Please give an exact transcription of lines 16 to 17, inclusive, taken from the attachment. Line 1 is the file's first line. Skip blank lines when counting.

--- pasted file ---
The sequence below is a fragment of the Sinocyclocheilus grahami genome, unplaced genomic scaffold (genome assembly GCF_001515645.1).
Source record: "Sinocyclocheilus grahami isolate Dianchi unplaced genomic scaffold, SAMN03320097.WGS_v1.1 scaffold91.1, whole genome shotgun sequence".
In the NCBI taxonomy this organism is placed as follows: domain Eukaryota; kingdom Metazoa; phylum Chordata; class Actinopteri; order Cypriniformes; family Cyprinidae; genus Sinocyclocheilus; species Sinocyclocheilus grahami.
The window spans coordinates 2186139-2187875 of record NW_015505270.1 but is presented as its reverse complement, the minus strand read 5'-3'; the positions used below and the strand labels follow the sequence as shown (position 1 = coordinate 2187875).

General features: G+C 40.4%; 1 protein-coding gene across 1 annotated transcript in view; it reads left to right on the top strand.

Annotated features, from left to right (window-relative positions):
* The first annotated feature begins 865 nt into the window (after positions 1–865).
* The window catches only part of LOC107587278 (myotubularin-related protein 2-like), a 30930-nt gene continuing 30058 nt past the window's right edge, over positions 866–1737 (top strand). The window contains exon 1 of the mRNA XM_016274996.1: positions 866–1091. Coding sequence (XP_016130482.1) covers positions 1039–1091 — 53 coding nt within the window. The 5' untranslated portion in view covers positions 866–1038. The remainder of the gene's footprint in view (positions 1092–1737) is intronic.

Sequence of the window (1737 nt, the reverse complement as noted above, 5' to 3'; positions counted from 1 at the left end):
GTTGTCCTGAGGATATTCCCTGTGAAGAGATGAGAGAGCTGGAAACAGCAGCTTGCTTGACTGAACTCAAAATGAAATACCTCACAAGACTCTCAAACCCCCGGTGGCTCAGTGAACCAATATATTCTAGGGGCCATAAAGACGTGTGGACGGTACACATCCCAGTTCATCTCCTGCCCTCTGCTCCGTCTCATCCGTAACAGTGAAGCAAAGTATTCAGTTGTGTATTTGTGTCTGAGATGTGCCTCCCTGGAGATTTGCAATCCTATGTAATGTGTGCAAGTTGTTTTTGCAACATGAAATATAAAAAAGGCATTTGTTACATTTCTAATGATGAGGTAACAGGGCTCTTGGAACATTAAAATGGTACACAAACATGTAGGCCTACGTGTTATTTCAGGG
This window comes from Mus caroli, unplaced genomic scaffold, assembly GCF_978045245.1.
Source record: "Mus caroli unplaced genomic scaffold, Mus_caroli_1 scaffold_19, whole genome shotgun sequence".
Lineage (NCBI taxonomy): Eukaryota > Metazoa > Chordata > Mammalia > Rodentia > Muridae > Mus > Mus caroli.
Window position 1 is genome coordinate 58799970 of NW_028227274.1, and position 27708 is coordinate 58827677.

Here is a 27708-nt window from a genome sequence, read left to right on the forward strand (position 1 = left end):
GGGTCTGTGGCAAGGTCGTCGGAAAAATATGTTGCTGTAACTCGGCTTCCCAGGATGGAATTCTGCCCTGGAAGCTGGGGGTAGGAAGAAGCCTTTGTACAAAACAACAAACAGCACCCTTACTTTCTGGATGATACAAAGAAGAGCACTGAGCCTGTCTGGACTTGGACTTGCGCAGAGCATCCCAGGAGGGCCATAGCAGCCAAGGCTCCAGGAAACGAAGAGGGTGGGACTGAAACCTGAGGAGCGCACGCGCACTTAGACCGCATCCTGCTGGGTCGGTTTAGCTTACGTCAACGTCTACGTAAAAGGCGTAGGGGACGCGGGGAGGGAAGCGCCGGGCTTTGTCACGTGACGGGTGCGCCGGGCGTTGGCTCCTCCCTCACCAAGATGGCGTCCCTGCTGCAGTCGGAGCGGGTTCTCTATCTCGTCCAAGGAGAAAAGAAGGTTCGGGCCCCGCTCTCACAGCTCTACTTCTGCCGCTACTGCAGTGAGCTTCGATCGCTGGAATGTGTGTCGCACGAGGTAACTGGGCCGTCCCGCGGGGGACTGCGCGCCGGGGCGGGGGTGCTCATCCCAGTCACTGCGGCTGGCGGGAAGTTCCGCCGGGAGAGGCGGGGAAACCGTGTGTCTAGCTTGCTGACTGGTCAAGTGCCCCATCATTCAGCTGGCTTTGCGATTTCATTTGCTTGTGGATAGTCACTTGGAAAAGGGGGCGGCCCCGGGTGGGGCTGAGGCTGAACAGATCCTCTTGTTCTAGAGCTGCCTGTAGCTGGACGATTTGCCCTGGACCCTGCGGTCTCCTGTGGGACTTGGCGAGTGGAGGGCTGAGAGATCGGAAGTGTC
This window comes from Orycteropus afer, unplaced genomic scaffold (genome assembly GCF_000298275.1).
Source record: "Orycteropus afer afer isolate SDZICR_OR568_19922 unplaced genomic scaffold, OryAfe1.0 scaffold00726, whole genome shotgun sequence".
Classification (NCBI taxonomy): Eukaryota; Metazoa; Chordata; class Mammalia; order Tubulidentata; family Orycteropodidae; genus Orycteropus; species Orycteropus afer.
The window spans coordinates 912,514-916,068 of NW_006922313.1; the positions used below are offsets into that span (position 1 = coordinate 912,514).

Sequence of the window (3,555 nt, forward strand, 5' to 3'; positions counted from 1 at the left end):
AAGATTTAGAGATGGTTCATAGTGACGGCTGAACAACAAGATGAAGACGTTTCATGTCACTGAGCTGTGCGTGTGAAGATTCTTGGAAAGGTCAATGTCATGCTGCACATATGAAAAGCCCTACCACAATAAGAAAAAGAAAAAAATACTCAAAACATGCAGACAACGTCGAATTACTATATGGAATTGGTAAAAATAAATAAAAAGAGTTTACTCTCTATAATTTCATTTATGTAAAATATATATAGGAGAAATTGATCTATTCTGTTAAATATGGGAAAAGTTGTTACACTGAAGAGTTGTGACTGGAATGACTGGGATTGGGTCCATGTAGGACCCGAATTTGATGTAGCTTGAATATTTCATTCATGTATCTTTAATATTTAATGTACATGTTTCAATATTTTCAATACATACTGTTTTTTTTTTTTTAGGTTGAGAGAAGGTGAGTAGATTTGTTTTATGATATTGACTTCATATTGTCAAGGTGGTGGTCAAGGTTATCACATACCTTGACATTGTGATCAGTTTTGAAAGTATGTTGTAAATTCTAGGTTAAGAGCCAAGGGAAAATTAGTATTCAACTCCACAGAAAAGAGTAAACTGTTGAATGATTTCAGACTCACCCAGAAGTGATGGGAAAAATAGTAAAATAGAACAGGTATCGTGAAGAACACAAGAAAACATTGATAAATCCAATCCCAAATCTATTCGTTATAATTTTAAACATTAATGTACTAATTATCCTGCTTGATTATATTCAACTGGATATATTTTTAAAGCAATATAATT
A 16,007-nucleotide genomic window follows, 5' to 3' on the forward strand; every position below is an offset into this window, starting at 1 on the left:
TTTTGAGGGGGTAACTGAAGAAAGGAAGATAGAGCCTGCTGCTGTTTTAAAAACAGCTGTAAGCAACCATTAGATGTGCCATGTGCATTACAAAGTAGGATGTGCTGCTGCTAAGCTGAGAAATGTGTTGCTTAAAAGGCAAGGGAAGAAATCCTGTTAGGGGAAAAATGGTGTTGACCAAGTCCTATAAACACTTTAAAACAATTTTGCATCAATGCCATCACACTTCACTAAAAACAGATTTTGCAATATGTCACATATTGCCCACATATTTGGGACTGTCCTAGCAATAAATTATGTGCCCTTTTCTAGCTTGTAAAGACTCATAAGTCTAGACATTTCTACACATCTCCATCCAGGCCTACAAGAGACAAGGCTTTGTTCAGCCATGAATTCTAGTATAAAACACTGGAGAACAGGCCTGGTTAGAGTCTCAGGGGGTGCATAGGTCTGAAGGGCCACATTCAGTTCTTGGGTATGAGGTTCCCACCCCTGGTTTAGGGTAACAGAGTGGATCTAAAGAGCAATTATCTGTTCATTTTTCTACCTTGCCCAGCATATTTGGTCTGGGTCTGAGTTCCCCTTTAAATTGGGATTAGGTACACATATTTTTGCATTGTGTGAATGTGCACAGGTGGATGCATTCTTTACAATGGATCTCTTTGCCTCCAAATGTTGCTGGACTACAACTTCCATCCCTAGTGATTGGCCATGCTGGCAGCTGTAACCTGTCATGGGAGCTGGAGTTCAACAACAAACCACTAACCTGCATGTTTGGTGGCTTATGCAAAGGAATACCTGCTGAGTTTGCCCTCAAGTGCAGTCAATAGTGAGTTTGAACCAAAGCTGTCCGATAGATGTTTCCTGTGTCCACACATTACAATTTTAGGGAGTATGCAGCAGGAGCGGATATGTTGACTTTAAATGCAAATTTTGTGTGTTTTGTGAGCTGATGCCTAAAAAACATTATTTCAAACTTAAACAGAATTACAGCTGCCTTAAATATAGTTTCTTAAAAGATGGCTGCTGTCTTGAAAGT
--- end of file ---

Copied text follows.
GGGTCTGTGGCAAGGTCGTCGGAAAAATATGTTGCTGTAACTCGGCTTCCCAGGATGGAATTCTGCCCTGGAAGCTGGGGGTAGGAAGAAGCCTTTGTACAAAACAACAAACAGCACCCTTACTTTCTGGATGATACAAAGAAGAGCACTGAGCCTGTCTGGACTTGGACTTGCGCAGAGCATCCCAGGAGGGCCATAGCAGCCAAGGCTCCAGGAAACGAAGAGGGTGGGACTGAAACCTGAGGAGCGCACGCGCACTTAGACCGCATCCTGCTGGGTCGGTTTAGCTTACGTCAACGTCTACGTAAAAGGCGTAGGGGACGCGGGGAGGGAAGCGCCGGGCTTTGTCACGTGACGGGTGCGCCGGGCGTTGGCTCCTCCCTCACCAAGATGGCGTCCCTGCTGCAGTCGGAGCGGGTTCTCTATCTCGTCCAAGGAGAAAAGAAGGTTCGGGCCCCGCTCTCACAGCTCTACTTCTGCCGCTACTGCAGTGAGCTTCGATCGCTGGAATGTGTGTCGCACGAGGTAACTGGGCCGTCCCGCGGGGGACTGCGCGCCGGGGCGGGGGTGCTCATCCCAGTCACTGCGGCTGGCGGGAAGTTCCGCCGGGAGAGGCGGGGAAACCGTGTGTCTAGCTTGCTGACTGGTCAAGTGCCCCATCATTCAGCTGGCTTTGCGATTTCATTTGCTTGTGGATAGTCACTTGGAAAAGGGGGCGGCCCCGGGTGGGGCTGAGGCTGAACAGATCCTCTTGTTCTAGAGCTGCCTGTAGCTGGACGATTTGCCCTGGACCCTGCGGTCTCCTGTGGGACTTGGCGAGTGGAGGGCTGAGAGATCGGAAGTGTC
This window comes from Orycteropus afer, unplaced genomic scaffold (genome assembly GCF_000298275.1).